The stores will follow the prototype set by the outlet across from the Shusse Inari shrine in Kyoto, the New York Times reports. The prototype is equipped with light-emitting diodes (LEDs) and roof-mounted photovoltaic panels.
The LEDs cut lighting-related energy use in half, while the solar panels generate up to a third of the store’s electricity, the Times said. The store’s floor reflects light, and sensors help to automatically adjust the lighting.
7-Eleven’s plans for this year also call for converting another 100 existing outlets, which are to be powered by solar energy and outfitted with charging stations for electric vehicles.
Regional field operations manager Kozo Maeoka said the company eventually aims to make such changes to all its Japanese stores.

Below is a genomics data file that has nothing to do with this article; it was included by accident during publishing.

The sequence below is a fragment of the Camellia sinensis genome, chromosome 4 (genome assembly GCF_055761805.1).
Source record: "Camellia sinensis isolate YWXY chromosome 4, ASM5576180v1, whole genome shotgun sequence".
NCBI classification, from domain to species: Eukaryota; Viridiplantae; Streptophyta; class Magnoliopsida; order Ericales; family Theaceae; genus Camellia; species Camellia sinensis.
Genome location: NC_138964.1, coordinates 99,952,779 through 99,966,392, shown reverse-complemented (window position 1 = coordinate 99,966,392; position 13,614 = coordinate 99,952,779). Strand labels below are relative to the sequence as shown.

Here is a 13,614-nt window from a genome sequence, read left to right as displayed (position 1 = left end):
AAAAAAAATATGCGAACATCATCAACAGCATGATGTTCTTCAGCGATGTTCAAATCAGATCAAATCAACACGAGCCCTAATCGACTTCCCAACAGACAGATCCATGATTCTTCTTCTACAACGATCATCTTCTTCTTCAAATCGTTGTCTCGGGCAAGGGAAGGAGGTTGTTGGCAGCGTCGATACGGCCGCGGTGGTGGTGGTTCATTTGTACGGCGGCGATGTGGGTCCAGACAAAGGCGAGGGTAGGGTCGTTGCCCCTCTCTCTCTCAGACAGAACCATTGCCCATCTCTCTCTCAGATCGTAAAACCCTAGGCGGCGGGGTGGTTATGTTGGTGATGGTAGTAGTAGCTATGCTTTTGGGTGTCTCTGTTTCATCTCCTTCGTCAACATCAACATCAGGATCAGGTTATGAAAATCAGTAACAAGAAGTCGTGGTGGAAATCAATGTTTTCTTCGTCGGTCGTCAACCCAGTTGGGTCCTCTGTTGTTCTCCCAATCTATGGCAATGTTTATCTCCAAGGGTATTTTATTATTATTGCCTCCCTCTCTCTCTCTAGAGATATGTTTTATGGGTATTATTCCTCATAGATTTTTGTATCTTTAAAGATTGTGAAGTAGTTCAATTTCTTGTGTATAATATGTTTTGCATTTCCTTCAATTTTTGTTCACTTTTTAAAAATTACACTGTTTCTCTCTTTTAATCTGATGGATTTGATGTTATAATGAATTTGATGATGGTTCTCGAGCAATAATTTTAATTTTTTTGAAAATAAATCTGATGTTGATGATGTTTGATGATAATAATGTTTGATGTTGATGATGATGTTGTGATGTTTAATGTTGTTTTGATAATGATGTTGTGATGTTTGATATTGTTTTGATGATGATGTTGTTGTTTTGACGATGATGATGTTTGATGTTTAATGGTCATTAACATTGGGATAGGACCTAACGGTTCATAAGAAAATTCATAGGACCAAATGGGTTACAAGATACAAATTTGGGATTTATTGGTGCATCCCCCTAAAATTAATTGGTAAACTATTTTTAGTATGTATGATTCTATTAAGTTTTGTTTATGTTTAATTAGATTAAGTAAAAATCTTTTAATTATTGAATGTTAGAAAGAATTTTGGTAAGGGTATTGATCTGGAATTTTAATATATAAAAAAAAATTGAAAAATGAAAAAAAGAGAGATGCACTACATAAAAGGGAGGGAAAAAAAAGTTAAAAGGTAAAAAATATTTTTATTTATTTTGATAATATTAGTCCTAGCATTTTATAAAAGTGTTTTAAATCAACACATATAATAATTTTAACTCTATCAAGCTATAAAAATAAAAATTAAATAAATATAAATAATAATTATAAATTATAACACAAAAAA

The Times notes that at this rate, it would take more than 50 years to make changes to all 12,000 7-Elevens in Japan. Stores like that in Kyoto cost up to 30 percent more to build than traditional 7-Elevens, and a government subsidy covered less than ten percent of the additional cost. But the company said that economies of scale will help it speed up conversions.
The company has opened similar prototypes in Taiwan, but the Times said efforts at the 5,000 Taiwanese stores are more scattered than in Japan. 7-Eleven’s first “green” U.S. store opened in DeLand, Florida last year.
In 2009 7-Eleven opened a “green” food preparation and distribution center on Long Island. The facility qualified for gas efficiency rebates, and rate incentives from National Grid, the local utility.
Because the site lacked access to a municipal sanitary sewer system, 7-Eleven invested in a gas-energy mixing system to treat the site’s water before discharging it.
Picture credit: Stéfan